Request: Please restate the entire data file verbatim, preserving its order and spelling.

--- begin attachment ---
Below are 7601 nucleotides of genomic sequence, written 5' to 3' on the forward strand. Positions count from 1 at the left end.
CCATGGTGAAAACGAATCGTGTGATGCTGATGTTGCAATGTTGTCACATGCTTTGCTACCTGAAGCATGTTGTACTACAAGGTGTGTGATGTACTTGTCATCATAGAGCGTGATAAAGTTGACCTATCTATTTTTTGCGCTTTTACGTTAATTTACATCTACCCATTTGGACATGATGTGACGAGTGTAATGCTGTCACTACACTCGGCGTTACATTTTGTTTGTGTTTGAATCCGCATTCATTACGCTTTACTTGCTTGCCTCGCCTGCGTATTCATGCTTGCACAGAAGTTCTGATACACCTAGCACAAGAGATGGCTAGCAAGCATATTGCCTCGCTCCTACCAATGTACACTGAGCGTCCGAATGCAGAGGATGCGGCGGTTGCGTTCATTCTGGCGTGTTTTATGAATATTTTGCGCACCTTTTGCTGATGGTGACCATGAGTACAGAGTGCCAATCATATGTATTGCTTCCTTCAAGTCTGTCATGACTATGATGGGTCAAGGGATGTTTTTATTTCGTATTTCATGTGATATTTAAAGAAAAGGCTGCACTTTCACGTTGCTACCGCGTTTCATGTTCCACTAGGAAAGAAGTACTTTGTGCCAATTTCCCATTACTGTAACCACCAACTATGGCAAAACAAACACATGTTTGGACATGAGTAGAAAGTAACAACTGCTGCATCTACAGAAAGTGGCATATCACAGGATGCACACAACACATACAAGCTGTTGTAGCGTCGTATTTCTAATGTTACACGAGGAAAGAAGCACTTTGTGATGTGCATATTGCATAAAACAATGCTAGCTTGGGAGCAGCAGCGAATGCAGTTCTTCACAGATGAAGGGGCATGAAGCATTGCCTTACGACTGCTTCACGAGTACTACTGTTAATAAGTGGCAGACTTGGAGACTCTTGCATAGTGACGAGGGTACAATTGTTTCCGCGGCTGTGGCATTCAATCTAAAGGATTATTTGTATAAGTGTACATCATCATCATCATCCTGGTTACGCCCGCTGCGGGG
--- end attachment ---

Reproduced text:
Below are 7601 nucleotides of genomic sequence, written 5' to 3' on the forward strand. Positions count from 1 at the left end.
CCATGGTGAAAACGAATCGTGTGATGCTGATGTTGCAATGTTGTCACATGCTTTGCTACCTGAAGCATGTTGTACTACAAGGTGTGTGATGTACTTGTCATCATAGAGCGTGATAAAGTTGACCTATCTATTTTTTGCGCTTTTACGTTAATTTACATCTACCCATTTGGACATGATGTGACGAGTGTAATGCTGTCACTACACTCGGCGTTACATTTTGTTTGTGTTTGAATCCGCATTCATTACGCTTTACTTGCTTGCCTCGCCTGCGTATTCATGCTTGCACAGAAGTTCTGATACACCTAGCACAAGAGATGGCTAGCAAGCATATTGCCTCGCTCCTACCAATGTACACTGAGCGTCCGAATGCAGAGGATGCGGCGGTTGCGTTCATTCTGGCGTGTTTTATGAATATTTTGCGCACCTTTTGCTGATGGTGACCATGAGTACAGAGTGCCAATCATATGTATTGCTTCCTTCAAGTCTGTCATGACTATGATGGGTCAAGGGATGTTTTTATTTCGTATTTCATGTGATATTTAAAGAAAAGGCTGCACTTTCACGTTGCTACCGCGTTTCATGTTCCACTAGGAAAGAAGTACTTTGTGCCAATTTCCCATTACTGTAACCACCAACTATGGCAAAACAAACACATGTTTGGACATGAGTAGAAAGTAACAACTGCTGCATCTACAGAAAGTGGCATATCACAGGATGCACACAACACATACAAGCTGTTGTAGCGTCGTATTTCTAATGTTACACGAGGAAAGAAGCACTTTGTGATGTGCATATTGCATAAAACAATGCTAGCTTGGGAGCAGCAGCGAATGCAGTTCTTCACAGATGAAGGGGCATGAAGCATTGCCTTACGACTGCTTCACGAGTACTACTGTTAATAAGTGGCAGACTTGGAGACTCTTGCATAGTGACGAGGGTACAATTGTTTCCGCGGCTGTGGCATTCAATCTAAAGGATTATTTGTATAAGTGTACATCATCATCATCATCCTGGTTACGCCCGCTGCGGGG